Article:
Using the Common to Advance the Sacred or Using the Sacred to Advance the Common?

One need not be a Christian to observe truths about the way organizations work. Those true observations are what I mean by “common” (not neutral). They are true because they are observations about the nature of God’s general process, even if they . . . Continue reading →

"Informed" or Reformed? A Sub-Text of the PCA Strategic Report?

Of course Reformed Christians want to be well informed but PCA church planter Martin Hedman has been writing some of the most thoughtful and incisive commentaries about the PCA strategic plan. Recently he commented, …it seems more and more that I am . . . Continue reading →

The Next Church-Growth Trend?

  The Telegraph (UK) has a story about a flamenco-dancing priest in Spain. According to the story Fr. Pepe is wildly popular and especially with the ladies. They love it when, as part of the mass, he dances the flamenco. It’s no . . . Continue reading →

Resources On Church Growth And Ordinary Means Ministry

The church growth movement has been one of the more influential movements in modern evangelicalism for the last 40 years. Pastors receive a steady stream of emails and advertisements promising to “grow the church” if only his congregation will buy this product or service. In some quarters it is unquestioned dogma, it is axiomatic that if the church is not growing numerically it is failing in its mission. Continue reading →

The Church That Prays Together, Stays Together

There are many centripetal forces that tear at the bonds that hold a congregation together, so it is useful to be aware of them. After all, we live in a remarkably busy world where quiet has almost disappeared entirely. We are connected . . . Continue reading →

Big Eva And Big Church

In a recent episode of her podcast the Chicago-based journalist Julie Roys interviewed two people, Jim and Theresa, who have a long history with the Willow Creek movement. It is a fascinating but troubling interview. The reader should listen to the interview . . . Continue reading →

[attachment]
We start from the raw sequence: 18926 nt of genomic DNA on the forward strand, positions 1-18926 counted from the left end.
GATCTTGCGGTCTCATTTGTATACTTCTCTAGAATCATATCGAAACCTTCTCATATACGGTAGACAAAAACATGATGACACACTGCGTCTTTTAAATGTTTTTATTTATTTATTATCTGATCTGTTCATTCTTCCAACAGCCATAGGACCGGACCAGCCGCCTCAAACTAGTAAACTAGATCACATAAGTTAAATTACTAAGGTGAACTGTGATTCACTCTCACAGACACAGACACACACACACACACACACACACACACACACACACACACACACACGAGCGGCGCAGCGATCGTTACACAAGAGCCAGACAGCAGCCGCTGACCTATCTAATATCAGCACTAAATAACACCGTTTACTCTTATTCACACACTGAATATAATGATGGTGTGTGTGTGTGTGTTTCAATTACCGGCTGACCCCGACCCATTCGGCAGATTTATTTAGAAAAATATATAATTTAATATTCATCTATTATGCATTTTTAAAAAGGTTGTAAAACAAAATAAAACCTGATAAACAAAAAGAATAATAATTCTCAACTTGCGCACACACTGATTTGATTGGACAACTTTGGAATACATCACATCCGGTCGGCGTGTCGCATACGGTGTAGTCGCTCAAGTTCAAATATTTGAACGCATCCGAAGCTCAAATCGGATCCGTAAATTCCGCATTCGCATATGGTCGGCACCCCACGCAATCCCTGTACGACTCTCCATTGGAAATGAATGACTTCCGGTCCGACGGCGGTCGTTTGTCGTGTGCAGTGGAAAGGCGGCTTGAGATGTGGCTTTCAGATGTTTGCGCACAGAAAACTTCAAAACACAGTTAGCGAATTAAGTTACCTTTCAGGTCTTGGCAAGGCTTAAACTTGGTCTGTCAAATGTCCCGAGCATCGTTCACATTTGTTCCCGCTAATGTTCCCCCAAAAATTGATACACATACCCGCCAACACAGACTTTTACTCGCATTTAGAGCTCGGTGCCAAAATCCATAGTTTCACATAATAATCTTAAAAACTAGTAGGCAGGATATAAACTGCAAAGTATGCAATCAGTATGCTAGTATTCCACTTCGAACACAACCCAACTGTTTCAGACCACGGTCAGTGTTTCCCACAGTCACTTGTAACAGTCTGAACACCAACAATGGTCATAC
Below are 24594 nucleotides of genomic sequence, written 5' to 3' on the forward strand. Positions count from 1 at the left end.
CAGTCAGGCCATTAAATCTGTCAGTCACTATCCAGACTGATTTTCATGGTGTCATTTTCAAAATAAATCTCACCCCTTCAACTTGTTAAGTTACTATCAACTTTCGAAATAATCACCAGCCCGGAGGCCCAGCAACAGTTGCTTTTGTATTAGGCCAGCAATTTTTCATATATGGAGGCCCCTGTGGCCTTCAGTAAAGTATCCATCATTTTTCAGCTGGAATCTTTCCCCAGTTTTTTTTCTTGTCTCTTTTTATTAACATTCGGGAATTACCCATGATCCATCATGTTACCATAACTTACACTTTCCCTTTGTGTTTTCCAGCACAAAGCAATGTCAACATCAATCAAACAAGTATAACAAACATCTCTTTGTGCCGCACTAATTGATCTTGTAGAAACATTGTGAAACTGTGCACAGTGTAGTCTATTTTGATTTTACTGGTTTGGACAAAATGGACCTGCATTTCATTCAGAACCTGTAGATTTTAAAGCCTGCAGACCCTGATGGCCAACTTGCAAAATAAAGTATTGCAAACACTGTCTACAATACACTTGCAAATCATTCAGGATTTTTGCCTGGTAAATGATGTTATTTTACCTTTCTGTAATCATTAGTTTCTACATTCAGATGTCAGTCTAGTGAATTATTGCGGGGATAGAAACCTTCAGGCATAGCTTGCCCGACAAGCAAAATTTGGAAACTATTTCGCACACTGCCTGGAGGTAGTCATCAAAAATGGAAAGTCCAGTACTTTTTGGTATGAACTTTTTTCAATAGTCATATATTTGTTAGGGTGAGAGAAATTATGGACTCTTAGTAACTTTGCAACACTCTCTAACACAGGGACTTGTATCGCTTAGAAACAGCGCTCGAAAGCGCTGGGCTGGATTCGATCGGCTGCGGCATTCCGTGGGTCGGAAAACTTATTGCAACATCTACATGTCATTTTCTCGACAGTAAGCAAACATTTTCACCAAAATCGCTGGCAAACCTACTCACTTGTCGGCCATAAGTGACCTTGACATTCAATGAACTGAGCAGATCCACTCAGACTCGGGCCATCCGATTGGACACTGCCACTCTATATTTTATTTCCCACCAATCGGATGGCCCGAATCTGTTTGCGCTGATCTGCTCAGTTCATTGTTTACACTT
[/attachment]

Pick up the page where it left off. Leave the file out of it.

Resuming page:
The Church Needs Prophets, Priests, And Kings (But Not Personality Types And Tests)

Through a good part of redemptive history, certainly since the inauguration of the Old Covenant (c. 16th century BC) there were three offices in the church: prophet (Deut 18:15–22), priest (Deut 18:1–14; 33:8–11), and king (1 Sam 8:19–22). The Old Testament prophets spoke God’s Word to the Old Testament national church and to the OT church in exile. The priests received the offerings of the people and mediated for them to God, and made the appointed offerings on behalf of the people. The kings succeeded the judges and ruled Israel or Israel and Judah) until the exile. Continue reading →

Good Guys, Bad Guys, And A Missing Category

The largest NAPARC denomination, the Presbyterian Church in America (PCA) is in the throes of an identity crisis. Founded by Southern Presbyterians and emerging out of the old PCUS (the Southern version of the Presbyterian mainline) it has always been more more broadly . . . Continue reading →

Good News For The Reformed Churches: Small Is In Again

Walnut Creek RCUS Kansas City

“According to the recently released Faith Communities Today study, half of the congregations in the United States have 65 people or fewer, while two-thirds of congregations have fewer than 100.” Continue reading →

An Overlooked Aspect Of The Story: PCA Influence On Acts 29 And Mars Hill

Regular readers of the Heidelblog and listeners of the Heidelcast will know that considerable time has been spent here analyzing and interacting with the podcast series produced by Christianity Today and hosted by Mike Cosper (see the resources below).

Two Years Is Not Enough

A considerable percentage of church planting in the USA is done under the influence of a model that is likely to lead to congregations that are not Reformed in their practice and perhaps not in their theology and piety. That model says, . . . Continue reading →